Ahhhhh, Christmas. So many beautiful decorations, uplifting music, a great message of hope for the future. If you look at the picture above you'd never know that fully decorated tree actually fell over about 2am two days after it was completed. Ever tried yelling up the stairs to a completely asleep man for help? I now know he can't hear a thing. If I ever get hurt and he's already in bed I'm on my own. I'm definitely keeping the cell phone with me at all times.
I'm not sure if the Christmas tree debacle was a little reminder that nothing is easy, or if it is simply that my husband and I forgot how to center a tree in the stand. After all, it's been three years since we've brought out the holiday decorations. We hauled the tree into the house, somewhat in a hurry so as not to drop more needles than necessary. Placed it into the stand, screwed in all the screws that go into the trunk and made sure it was perfectly balanced. Then, of course, we filled the bucket with water and waited until the next day to begin decorating.
We have a LOT of ornaments. Between things the boys made when they were little, things my sisters, brothers, and friends have made us, and all the things we've collected in traveling, we have enough ornaments to bedazzle four trees. We are never capable of deciding that some of them will not go on the tree. Each one reminds us of a time, a place, a person, an event.
After three days of decorating it was done. Jim vacuumed the needles from the carpet and we relaxed, snuggled, and marveled at the beautiful lights, the fireplace, and all the holiday touches we'd added around the house. It was perfect...until two days later when it crashed.
Fortunately, nothing broke (comes from having primarily wooden or knitted/crocheted ornaments). I reached into the stand, my hand soaked with piny water and needles far past my wrist and stretched my fingers to find if the base of the tree was centered on the metal cleats in the base of the stand. To my surprise there was a full two inches of water and air between the bottom of the stand and the base of the tree. The entire tree was being supported by the four screws. Yikes!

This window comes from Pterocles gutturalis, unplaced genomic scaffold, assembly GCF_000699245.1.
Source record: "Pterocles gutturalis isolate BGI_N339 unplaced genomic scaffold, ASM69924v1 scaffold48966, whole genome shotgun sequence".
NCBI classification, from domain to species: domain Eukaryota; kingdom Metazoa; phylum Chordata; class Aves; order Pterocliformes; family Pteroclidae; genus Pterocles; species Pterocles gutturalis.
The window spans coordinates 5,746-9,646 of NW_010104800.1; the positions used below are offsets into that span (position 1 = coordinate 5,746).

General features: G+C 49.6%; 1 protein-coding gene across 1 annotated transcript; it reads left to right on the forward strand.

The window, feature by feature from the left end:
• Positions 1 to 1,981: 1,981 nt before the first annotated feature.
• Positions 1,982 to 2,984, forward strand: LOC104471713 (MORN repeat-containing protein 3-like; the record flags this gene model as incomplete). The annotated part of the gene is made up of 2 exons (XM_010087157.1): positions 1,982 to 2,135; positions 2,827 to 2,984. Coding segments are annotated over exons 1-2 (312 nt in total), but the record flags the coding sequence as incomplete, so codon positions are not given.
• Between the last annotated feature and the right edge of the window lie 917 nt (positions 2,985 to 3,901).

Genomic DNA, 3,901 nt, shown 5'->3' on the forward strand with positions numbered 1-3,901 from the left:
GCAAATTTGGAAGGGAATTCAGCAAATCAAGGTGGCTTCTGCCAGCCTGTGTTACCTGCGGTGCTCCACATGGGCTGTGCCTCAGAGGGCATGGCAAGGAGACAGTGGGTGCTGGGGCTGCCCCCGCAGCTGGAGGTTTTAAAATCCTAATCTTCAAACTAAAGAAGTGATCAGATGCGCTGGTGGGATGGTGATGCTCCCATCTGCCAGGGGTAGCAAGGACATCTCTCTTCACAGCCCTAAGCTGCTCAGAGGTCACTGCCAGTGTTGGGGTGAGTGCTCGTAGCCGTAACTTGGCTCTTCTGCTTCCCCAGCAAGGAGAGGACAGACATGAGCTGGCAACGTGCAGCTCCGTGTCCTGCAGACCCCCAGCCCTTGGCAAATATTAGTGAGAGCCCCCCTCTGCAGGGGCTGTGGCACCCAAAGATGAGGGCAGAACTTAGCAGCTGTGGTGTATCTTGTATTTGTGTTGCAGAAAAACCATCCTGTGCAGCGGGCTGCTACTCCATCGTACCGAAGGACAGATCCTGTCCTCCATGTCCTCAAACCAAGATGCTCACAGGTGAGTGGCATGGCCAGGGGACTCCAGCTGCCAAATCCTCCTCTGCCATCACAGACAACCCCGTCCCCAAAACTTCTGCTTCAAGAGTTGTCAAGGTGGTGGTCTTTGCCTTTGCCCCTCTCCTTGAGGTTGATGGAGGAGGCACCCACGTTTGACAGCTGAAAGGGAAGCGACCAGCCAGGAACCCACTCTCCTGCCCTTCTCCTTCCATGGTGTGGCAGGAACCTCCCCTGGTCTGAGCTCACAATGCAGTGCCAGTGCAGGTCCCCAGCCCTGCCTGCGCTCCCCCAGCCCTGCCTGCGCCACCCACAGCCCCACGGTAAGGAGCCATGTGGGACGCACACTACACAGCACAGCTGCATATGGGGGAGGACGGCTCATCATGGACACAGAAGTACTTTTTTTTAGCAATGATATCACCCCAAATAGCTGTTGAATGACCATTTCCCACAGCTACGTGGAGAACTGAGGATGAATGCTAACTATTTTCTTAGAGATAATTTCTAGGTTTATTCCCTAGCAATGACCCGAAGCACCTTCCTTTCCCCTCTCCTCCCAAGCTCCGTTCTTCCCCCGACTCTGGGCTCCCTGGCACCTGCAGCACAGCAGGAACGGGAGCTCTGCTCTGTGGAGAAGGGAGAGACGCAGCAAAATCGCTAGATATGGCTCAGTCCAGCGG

Now what? Undecorate the entire tree? Siphon out the water and start over? Neither of us could bear to even think of it. But there was no way to make sure the tree was stuck on those little metal pins in the bottom now. It's not easy to pick up a fully decorated tree and slam it through water onto the metal cleats with any accuracy or force. This is where being a fiction writer really helps. I'm always putting my characters into corners that are impossible and having to figure how to get them out. I had to develop a plan, one that wouldn't require removing all the decorations and starting over.
We carefully unscrewed the supports and lifted the fully decorated tree out of the bucket and onto towels. I found a sturdy class bowl the width of the tree trunk and turned it upside down in the bottom of the bucket to provide a flat and even surface. It displaced only a small amount of water. Then we carefully lifted the tree back into the bucket making sure it was flat to the bowl and could still get water. We tightened those screws again. Steady and firm, it stood with the lights and decorations intact.
Writing a story often follows a similar path. I dress my characters, but them in beautiful venues, have a great idea for how they will take a journey to find themselves, find love, and maybe even save a world or two. I'm an idea person. I start with an idea I think is interesting and go searching for characters and story. I think of the idea as the foundation of the story, but in the beginning it is often set in quicksand or floating in a watery bucket with promise but little substance. I then work hard to find the characters, the places, the themes that tie it all together. I struggle to choose which decorations to include and which to leave out, often changing my mind in each revision as I pare it down to the essence of the story.
When I think I'm completely finished--have been through editing and revising at least five times--I send it to my editor and to my beta readers. They ALWAYS come back with questions and ideas and usually confusion about something. Unlike the immediate need of the fallen tree, I have time to think about how to resolve the problem. In fact, it takes me a few days to recover from the fact my book isn't perfect just the way it is. Then I have to go through that process of deciding how to make the foundation stronger and yet keep the most important decorations or themes. Usually I can save both with some cuts, some new pages, and some additional guide wires. I haven't had to try the inverted bowl trick yet, but now I have it in my bag of tricks for the future. Finally, the story is firm and the foundation is solid. Then I send it out to the world in hopes it is accessible to most readers.
Have you ever had a decoration disaster? How did you recover?
I hope that the remembrances you are celebrating at this time of year, rovide a great foundation for the present and bring you hope for the future.